Raphael Tachie, President, Canadian Association of Black Lawyers:
“We want to see meaningful action to address systemic racism in policing here in B.C and across the nation. The Commissioner’s report uses data to illustrate what Black people in this province have long been saying—namely, that anti-Black racism is pervasive in our policing and justice systems. But these numbers don’t tell the full story about what these disparities mean. Many people will remember the incident from earlier this year when former Justice Selwyn Romilly, a man in his 80s and the first Black person appointed to the B.C. Supreme Court, was mistakenly handcuffed and detained while walking on the Vancouver seawall. Behind each of these numbers are people and communities who experience real harm as a result of discriminatory policing. We cannot forget how deeply individuals and communities feel this harm and the ensuing and enduring inter-generational trauma. Our families and communities deserve better. The time for action is now.”
Read the submission
A PDF of BCOHRC’s written submission, “Equity is Safer: Human rights considerations for policing reform in British Columbia,” and links to supporting materials can be found at: bchumanrights.ca/SCORPA
For questions about this release or to arrange interviews with Commissioner Govender or Professor Wortley, please contact Charlotte Kingston, Director, Communications, at [email protected] or 1-250-216-4534.
Commissioner Govender will be available for interviews between 1 and 2:30 p.m. PST on Nov. 24. If you are unable to book an interview in that window, we will do our best to accommodate your request.
Dr. Scot Wortley is available until 5:00 p.m. PST/8:00 p.m. EST on Wednesday, November 24, 2021.
Download our media kit for images of Commissioner Kasari Govender.
BC’s Office of the Human Rights Commissioner exists to address the root causes of inequality, discrimination and injustice in B.C. by shifting laws, policies, practices and cultures. We do this work through education, research, advocacy, inquiry and monitoring.
About the Commissioner
B.C.’s Human Rights Commissioner, Kasari Govender, started her five-year term on Sept. 3, 2019. Since then, our Office has been working swiftly to build a strong team, to listen deeply to the concerns of British Columbians, to deliver education materials on our rights and responsibilities, to issue policy guidance to protect marginalized communities and to lay a human rights-based foundation for our work. As an independent officer of the Legislature, the Commissioner is uniquely positioned to ensure human rights in B.C. are protected, respected and advanced on a systemic level throughout our society.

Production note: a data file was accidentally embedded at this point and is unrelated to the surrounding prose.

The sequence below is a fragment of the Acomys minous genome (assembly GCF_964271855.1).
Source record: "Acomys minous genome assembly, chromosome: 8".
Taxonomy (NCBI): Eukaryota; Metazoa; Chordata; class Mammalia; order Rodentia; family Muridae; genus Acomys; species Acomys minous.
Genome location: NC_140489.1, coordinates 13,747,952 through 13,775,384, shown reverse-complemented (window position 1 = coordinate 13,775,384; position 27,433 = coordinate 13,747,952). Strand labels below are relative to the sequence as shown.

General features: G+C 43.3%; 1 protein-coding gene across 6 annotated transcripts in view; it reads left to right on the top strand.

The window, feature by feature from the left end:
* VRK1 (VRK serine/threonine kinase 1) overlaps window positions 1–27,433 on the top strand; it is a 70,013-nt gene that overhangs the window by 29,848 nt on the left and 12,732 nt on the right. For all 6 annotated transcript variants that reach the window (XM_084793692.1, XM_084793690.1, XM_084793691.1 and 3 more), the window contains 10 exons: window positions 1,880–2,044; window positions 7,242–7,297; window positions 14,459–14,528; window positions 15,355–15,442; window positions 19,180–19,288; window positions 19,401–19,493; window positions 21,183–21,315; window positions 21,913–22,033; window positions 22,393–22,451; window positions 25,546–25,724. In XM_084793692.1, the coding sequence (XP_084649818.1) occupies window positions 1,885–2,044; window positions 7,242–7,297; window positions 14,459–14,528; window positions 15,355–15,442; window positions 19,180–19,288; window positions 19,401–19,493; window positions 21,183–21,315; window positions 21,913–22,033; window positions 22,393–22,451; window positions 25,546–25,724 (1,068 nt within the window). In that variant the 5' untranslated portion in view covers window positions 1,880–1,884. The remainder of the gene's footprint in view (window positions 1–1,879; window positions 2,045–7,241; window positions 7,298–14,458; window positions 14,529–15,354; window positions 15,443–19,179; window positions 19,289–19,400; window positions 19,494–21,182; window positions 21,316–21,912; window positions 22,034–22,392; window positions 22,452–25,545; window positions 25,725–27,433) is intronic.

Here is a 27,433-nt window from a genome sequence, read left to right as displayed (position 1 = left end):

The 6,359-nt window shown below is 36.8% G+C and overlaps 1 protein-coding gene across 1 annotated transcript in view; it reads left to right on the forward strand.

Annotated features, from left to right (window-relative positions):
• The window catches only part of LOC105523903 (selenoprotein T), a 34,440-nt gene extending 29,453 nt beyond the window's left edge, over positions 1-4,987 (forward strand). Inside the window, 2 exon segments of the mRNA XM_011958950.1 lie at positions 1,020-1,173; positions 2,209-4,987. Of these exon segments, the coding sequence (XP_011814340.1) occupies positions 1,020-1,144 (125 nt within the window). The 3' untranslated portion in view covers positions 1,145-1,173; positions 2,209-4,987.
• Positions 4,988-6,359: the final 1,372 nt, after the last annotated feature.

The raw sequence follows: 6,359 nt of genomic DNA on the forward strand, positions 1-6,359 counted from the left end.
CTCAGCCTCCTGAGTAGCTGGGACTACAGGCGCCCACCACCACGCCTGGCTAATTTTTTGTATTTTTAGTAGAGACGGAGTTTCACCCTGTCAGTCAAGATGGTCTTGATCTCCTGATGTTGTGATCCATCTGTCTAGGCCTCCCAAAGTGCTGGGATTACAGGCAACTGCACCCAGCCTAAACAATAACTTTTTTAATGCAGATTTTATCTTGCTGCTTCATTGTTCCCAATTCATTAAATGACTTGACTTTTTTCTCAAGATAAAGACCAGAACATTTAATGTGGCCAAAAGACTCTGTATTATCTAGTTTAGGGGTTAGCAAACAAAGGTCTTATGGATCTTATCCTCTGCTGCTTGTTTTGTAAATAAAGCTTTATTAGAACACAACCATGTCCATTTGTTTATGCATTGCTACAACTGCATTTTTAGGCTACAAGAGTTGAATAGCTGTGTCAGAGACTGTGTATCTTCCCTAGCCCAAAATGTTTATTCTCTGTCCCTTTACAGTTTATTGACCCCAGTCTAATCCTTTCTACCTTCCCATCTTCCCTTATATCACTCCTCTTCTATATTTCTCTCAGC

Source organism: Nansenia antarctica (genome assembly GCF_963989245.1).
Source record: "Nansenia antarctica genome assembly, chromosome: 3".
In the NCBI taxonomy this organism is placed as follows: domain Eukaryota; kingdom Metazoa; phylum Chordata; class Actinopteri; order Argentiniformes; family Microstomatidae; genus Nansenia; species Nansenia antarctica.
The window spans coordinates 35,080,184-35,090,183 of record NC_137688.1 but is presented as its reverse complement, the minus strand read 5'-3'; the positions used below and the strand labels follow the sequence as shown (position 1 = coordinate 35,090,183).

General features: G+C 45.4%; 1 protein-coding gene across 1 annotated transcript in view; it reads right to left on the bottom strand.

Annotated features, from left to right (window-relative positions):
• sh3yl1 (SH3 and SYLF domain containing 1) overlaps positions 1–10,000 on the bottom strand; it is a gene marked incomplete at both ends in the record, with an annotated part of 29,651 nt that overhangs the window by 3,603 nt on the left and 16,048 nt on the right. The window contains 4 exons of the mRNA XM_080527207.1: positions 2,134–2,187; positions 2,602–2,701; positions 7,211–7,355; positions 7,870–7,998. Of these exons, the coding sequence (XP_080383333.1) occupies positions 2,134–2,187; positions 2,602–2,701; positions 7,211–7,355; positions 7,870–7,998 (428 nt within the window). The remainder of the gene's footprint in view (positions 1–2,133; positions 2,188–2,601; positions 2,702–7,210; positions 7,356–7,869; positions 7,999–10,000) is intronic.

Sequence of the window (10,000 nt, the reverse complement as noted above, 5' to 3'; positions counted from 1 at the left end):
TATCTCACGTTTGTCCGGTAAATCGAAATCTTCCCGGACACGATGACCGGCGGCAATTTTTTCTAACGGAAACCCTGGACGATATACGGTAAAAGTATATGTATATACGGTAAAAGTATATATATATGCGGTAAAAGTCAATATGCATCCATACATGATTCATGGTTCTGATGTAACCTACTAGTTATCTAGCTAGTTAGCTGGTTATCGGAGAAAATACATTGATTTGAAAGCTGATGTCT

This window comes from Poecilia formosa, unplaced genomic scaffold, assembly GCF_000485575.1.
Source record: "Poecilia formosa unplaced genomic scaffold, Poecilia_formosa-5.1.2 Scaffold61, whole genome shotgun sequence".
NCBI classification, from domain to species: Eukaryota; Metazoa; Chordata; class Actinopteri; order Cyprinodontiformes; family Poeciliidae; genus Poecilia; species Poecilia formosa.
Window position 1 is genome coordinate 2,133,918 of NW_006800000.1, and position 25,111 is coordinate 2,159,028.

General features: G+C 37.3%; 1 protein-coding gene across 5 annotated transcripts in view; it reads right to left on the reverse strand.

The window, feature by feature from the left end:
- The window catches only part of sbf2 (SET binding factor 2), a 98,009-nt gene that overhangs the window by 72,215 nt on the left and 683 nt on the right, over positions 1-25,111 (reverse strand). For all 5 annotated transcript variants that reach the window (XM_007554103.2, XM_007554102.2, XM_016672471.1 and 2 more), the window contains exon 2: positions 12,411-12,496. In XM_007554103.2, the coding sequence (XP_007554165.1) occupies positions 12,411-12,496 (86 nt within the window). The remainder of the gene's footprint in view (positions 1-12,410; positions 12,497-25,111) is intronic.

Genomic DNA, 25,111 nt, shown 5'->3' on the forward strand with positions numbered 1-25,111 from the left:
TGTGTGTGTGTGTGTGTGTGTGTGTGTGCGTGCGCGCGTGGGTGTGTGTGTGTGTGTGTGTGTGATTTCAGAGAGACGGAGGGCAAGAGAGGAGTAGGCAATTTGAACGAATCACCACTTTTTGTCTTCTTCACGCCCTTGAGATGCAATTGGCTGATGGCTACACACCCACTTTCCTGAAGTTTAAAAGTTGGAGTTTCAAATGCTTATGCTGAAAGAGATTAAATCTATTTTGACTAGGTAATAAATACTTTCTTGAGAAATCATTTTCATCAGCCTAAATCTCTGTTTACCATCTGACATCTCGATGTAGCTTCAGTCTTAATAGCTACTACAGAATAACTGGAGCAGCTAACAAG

About Scot Wortley
Scot Wortley is an expert in race and crime research who has worked as a professor at the Centre for Criminology and Sociolegal Studies at the University of Toronto since 1996. His key areas of research include street checks, race-based data and youth violence and gangs. In 2017, he served as an independent expert to the Nova Scotia Human Rights Commission, examining police street check data related to people of African descent. In 2020, his work examining arrest, charge and use of force data of Black communities by the Toronto Police Service was highlighted in the Ontario Human Rights Commission’s “A Disparate Impact” interim report.
In 2020, the Legislative Assembly appointed an all-party Special Committee on Reforming the Police Act (SCORPA) to examine, inquire into, and make recommendations on reforms related to policing under the Police Act. The Committee is examining the role of the police with respect to complex social issues including mental health and harm reduction, the scope of systemic racism within B.C.’s police agencies and ensuring the Police Act is consistent with the United Nations Declaration on the Rights of Indigenous Peoples. The Commissioner made oral submissions to the Committee in February 2021 and is now making written submissions.